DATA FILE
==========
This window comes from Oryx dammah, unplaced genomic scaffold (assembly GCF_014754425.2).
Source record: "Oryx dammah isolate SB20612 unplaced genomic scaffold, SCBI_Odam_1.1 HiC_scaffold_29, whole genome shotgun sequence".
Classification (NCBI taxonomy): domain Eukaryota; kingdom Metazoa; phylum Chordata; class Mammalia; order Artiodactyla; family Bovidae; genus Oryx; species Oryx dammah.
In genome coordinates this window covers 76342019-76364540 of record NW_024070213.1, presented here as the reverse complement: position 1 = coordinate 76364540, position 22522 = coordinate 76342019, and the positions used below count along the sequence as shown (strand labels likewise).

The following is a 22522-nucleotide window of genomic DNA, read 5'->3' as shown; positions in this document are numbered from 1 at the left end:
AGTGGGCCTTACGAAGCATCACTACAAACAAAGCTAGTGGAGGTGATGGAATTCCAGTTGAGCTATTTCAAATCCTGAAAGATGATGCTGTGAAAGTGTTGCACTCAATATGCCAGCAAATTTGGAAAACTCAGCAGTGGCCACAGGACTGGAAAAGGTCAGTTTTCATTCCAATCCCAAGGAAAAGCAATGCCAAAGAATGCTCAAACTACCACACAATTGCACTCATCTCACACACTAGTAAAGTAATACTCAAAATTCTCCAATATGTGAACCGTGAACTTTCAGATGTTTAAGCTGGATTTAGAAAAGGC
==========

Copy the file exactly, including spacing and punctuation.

This window comes from Oryx dammah, unplaced genomic scaffold (assembly GCF_014754425.2).
Source record: "Oryx dammah isolate SB20612 unplaced genomic scaffold, SCBI_Odam_1.1 HiC_scaffold_29, whole genome shotgun sequence".
Classification (NCBI taxonomy): domain Eukaryota; kingdom Metazoa; phylum Chordata; class Mammalia; order Artiodactyla; family Bovidae; genus Oryx; species Oryx dammah.
In genome coordinates this window covers 76342019-76364540 of record NW_024070213.1, presented here as the reverse complement: position 1 = coordinate 76364540, position 22522 = coordinate 76342019, and the positions used below count along the sequence as shown (strand labels likewise).

The following is a 22522-nucleotide window of genomic DNA, read 5'->3' as shown; positions in this document are numbered from 1 at the left end:
AGTGGGCCTTACGAAGCATCACTACAAACAAAGCTAGTGGAGGTGATGGAATTCCAGTTGAGCTATTTCAAATCCTGAAAGATGATGCTGTGAAAGTGTTGCACTCAATATGCCAGCAAATTTGGAAAACTCAGCAGTGGCCACAGGACTGGAAAAGGTCAGTTTTCATTCCAATCCCAAGGAAAAGCAATGCCAAAGAATGCTCAAACTACCACACAATTGCACTCATCTCACACACTAGTAAAGTAATACTCAAAATTCTCCAATATGTGAACCGTGAACTTTCAGATGTTTAAGCTGGATTTAGAAAAGGC